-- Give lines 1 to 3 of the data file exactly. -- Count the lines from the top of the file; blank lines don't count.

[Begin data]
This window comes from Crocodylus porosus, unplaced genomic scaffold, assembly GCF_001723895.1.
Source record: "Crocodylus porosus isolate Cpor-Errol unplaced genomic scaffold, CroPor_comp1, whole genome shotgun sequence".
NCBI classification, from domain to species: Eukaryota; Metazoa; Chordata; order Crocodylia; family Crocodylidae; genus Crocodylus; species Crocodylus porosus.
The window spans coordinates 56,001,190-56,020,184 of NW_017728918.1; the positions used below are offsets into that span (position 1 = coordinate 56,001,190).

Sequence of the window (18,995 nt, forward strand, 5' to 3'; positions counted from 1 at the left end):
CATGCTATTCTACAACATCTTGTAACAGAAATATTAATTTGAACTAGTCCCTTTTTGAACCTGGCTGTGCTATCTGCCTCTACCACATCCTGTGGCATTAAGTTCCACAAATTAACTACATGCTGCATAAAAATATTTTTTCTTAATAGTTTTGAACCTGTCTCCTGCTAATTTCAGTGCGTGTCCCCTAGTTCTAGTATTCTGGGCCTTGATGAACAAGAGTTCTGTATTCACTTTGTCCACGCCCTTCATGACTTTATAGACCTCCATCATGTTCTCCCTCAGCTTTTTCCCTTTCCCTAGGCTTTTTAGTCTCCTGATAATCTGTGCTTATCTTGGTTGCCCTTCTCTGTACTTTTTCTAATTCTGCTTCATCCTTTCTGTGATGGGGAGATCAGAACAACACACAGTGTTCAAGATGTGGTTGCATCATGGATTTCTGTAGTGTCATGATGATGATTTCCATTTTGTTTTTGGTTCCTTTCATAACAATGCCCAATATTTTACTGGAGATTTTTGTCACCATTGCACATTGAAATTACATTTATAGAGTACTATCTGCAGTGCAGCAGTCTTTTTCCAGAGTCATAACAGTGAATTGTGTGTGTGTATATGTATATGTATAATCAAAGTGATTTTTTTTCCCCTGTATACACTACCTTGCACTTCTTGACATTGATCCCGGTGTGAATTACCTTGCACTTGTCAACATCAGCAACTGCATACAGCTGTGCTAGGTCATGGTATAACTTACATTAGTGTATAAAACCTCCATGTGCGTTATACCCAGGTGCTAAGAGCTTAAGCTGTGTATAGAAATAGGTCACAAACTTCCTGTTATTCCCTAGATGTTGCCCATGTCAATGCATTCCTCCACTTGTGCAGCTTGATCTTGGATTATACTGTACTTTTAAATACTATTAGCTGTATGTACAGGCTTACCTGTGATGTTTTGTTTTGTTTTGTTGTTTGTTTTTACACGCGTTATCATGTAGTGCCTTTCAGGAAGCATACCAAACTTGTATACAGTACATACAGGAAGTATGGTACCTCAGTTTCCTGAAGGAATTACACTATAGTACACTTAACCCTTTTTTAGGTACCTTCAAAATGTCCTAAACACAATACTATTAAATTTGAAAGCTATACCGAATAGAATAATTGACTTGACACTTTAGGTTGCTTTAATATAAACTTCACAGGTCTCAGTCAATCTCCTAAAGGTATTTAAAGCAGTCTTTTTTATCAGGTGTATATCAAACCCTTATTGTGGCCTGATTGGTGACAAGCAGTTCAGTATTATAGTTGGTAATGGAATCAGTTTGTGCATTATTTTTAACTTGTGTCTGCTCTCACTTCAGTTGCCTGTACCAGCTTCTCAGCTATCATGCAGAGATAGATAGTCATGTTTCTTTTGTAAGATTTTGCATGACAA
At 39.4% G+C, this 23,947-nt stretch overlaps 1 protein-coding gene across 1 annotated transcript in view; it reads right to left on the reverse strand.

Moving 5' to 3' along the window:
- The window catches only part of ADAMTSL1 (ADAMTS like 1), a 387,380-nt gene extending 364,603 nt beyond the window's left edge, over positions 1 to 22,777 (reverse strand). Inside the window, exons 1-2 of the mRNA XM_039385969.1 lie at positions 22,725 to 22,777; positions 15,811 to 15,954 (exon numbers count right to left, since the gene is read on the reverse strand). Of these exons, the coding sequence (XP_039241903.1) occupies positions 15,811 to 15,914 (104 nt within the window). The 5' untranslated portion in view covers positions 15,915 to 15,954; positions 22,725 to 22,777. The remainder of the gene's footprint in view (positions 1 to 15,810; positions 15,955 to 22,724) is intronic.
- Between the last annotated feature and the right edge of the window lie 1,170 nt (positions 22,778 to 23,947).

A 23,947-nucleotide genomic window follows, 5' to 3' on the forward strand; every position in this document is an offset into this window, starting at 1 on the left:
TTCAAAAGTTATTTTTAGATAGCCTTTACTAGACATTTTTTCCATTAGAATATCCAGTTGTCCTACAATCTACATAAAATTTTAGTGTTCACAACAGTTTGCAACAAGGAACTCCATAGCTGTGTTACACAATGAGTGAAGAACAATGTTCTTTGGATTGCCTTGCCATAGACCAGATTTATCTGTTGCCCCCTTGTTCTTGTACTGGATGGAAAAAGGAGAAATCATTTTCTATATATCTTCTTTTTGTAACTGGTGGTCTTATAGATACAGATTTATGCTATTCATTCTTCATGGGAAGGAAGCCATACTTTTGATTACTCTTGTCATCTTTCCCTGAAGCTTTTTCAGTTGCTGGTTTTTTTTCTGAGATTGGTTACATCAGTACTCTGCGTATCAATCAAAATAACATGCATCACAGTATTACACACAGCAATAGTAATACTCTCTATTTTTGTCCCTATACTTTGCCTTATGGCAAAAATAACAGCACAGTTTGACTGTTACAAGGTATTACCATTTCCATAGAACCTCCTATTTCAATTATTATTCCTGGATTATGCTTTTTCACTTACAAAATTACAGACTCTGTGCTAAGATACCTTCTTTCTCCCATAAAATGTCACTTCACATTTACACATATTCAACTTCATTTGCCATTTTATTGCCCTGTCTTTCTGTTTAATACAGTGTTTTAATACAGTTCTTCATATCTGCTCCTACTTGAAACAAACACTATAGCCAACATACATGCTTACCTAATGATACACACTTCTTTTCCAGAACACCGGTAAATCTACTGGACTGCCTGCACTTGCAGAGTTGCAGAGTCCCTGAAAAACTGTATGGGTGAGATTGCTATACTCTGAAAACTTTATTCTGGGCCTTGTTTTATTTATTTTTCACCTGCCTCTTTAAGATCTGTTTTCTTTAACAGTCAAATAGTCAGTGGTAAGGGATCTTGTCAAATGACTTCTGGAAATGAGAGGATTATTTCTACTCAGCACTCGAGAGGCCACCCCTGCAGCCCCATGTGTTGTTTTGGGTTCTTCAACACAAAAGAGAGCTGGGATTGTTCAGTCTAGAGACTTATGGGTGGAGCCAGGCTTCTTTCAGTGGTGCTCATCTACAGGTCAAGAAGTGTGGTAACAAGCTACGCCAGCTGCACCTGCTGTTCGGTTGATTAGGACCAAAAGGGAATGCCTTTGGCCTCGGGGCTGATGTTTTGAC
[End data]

This window comes from Crocodylus porosus, unplaced genomic scaffold, assembly GCF_001723895.1.
Source record: "Crocodylus porosus isolate Cpor-Errol unplaced genomic scaffold, CroPor_comp1, whole genome shotgun sequence".
NCBI classification, from domain to species: Eukaryota; Metazoa; Chordata; order Crocodylia; family Crocodylidae; genus Crocodylus; species Crocodylus porosus.